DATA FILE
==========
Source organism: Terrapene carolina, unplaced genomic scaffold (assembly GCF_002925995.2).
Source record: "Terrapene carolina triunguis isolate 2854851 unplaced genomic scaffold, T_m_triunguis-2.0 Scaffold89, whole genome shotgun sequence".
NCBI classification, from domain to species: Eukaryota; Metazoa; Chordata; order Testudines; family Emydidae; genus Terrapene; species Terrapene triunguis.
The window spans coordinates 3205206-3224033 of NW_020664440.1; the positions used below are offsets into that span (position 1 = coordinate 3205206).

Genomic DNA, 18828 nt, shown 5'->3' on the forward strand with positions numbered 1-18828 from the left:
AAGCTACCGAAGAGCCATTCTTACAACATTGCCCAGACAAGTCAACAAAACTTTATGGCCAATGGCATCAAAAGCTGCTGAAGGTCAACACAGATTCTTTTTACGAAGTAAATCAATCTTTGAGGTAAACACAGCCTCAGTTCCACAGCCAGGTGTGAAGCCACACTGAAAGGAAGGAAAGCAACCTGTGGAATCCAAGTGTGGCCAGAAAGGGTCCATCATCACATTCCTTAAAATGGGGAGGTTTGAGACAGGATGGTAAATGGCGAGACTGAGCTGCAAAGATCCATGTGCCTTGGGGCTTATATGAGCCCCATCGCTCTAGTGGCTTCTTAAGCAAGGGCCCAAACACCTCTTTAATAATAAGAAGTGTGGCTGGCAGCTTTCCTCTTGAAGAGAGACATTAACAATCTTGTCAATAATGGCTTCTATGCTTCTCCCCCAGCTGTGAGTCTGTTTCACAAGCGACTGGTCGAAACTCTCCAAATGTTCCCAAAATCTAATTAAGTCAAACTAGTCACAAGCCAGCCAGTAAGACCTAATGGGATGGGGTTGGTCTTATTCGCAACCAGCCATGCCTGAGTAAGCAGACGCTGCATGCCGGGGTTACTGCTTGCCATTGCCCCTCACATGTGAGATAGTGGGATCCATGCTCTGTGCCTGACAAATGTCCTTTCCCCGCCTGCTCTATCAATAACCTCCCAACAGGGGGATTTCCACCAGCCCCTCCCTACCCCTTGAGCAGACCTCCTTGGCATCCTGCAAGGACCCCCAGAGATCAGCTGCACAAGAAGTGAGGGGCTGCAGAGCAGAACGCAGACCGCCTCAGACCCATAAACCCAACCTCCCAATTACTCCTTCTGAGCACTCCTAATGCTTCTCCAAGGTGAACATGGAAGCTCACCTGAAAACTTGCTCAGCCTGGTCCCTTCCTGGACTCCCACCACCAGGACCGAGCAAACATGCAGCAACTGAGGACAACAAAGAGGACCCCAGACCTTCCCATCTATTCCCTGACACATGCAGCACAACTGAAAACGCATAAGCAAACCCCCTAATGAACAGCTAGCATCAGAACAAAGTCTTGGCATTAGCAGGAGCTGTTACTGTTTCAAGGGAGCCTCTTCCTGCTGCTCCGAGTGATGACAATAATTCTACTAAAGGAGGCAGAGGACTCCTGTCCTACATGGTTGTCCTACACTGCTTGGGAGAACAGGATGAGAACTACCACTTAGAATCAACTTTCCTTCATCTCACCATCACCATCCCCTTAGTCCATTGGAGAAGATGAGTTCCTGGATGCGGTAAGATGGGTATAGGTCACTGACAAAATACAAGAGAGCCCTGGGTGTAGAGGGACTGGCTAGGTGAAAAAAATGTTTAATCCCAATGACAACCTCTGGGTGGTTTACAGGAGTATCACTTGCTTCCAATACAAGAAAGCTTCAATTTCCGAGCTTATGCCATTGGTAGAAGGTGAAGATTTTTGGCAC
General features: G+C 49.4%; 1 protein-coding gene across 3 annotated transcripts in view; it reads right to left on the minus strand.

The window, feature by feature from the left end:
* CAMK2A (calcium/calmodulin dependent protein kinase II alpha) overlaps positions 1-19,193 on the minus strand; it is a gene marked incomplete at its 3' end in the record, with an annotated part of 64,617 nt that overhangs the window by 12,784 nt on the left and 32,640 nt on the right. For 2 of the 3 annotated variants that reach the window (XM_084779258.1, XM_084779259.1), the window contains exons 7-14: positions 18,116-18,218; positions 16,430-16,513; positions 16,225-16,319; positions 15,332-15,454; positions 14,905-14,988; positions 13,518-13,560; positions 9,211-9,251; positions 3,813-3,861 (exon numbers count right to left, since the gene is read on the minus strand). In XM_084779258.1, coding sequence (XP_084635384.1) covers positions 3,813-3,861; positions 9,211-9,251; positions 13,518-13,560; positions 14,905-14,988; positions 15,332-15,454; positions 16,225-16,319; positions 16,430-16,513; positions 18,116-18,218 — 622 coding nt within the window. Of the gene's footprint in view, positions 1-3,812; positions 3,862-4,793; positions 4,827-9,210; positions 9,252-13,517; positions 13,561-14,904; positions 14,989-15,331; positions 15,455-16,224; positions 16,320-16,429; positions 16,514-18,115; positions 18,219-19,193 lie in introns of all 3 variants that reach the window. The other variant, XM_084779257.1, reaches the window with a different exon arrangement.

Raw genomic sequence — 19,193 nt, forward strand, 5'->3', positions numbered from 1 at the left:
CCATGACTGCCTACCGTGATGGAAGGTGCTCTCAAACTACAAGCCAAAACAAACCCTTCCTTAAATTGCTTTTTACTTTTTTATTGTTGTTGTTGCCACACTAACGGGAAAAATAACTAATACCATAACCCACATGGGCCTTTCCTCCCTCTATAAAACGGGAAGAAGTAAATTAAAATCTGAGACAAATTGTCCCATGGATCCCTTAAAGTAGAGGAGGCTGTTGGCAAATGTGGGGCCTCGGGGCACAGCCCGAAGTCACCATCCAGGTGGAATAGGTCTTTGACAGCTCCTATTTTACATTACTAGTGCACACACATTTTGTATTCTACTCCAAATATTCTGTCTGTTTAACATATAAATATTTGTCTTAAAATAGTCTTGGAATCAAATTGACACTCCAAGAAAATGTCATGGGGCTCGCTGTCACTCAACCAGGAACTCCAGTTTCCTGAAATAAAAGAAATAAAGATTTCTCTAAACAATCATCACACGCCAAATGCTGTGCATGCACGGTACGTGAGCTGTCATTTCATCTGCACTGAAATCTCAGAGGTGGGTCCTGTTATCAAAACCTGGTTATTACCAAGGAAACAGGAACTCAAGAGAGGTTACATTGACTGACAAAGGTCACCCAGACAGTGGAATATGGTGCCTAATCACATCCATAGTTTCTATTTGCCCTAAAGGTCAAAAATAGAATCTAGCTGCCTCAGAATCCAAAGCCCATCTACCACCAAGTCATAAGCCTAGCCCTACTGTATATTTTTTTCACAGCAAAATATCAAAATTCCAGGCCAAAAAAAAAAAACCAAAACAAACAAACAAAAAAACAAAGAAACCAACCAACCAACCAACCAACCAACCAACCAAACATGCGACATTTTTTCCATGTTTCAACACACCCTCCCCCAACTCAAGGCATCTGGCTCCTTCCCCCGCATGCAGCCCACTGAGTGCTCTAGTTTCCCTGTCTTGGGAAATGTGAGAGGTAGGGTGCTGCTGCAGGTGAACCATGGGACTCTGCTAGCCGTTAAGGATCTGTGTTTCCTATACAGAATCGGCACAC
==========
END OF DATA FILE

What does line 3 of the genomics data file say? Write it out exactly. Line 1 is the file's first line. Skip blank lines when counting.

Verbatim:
NCBI classification, from domain to species: Eukaryota; Metazoa; Chordata; order Testudines; family Emydidae; genus Terrapene; species Terrapene triunguis.